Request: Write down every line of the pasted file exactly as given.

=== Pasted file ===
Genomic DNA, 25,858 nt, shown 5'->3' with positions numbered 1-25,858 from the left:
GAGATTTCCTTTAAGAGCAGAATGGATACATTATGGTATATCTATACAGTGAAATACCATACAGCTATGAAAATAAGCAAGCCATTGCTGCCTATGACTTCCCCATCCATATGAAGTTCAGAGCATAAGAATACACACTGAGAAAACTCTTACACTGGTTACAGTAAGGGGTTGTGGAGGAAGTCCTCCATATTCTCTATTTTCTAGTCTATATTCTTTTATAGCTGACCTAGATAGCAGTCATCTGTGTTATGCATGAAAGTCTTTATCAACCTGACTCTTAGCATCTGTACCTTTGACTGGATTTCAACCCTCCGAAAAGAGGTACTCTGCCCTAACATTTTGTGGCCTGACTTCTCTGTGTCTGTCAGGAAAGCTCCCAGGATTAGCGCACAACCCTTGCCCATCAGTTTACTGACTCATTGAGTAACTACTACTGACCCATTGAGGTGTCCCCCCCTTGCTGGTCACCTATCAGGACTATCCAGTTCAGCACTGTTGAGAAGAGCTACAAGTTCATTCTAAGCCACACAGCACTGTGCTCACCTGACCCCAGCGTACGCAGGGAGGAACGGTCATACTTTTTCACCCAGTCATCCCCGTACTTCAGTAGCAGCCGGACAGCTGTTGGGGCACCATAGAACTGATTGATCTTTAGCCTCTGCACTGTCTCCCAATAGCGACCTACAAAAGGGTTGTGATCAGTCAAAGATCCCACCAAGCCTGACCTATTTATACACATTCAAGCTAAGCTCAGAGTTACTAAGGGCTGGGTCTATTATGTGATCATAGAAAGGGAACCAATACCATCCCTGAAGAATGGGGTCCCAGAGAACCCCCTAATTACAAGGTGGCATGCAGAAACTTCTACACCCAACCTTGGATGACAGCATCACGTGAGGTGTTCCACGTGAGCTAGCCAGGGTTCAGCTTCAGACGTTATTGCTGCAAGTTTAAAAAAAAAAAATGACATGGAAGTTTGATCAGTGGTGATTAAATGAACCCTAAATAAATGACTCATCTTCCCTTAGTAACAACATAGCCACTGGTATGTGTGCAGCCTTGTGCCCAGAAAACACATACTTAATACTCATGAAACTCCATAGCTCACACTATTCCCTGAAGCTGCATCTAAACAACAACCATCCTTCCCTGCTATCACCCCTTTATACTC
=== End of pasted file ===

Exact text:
Genomic DNA, 25,858 nt, shown 5'->3' with positions numbered 1-25,858 from the left:
GAGATTTCCTTTAAGAGCAGAATGGATACATTATGGTATATCTATACAGTGAAATACCATACAGCTATGAAAATAAGCAAGCCATTGCTGCCTATGACTTCCCCATCCATATGAAGTTCAGAGCATAAGAATACACACTGAGAAAACTCTTACACTGGTTACAGTAAGGGGTTGTGGAGGAAGTCCTCCATATTCTCTATTTTCTAGTCTATATTCTTTTATAGCTGACCTAGATAGCAGTCATCTGTGTTATGCATGAAAGTCTTTATCAACCTGACTCTTAGCATCTGTACCTTTGACTGGATTTCAACCCTCCGAAAAGAGGTACTCTGCCCTAACATTTTGTGGCCTGACTTCTCTGTGTCTGTCAGGAAAGCTCCCAGGATTAGCGCACAACCCTTGCCCATCAGTTTACTGACTCATTGAGTAACTACTACTGACCCATTGAGGTGTCCCCCCCTTGCTGGTCACCTATCAGGACTATCCAGTTCAGCACTGTTGAGAAGAGCTACAAGTTCATTCTAAGCCACACAGCACTGTGCTCACCTGACCCCAGCGTACGCAGGGAGGAACGGTCATACTTTTTCACCCAGTCATCCCCGTACTTCAGTAGCAGCCGGACAGCTGTTGGGGCACCATAGAACTGATTGATCTTTAGCCTCTGCACTGTCTCCCAATAGCGACCTACAAAAGGGTTGTGATCAGTCAAAGATCCCACCAAGCCTGACCTATTTATACACATTCAAGCTAAGCTCAGAGTTACTAAGGGCTGGGTCTATTATGTGATCATAGAAAGGGAACCAATACCATCCCTGAAGAATGGGGTCCCAGAGAACCCCCTAATTACAAGGTGGCATGCAGAAACTTCTACACCCAACCTTGGATGACAGCATCACGTGAGGTGTTCCACGTGAGCTAGCCAGGGTTCAGCTTCAGACGTTATTGCTGCAAGTTTAAAAAAAAAAAATGACATGGAAGTTTGATCAGTGGTGATTAAATGAACCCTAAATAAATGACTCATCTTCCCTTAGTAACAACATAGCCACTGGTATGTGTGCAGCCTTGTGCCCAGAAAACACATACTTAATACTCATGAAACTCCATAGCTCACACTATTCCCTGAAGCTGCATCTAAACAACAACCATCCTTCCCTGCTATCACCCCTTTATACTC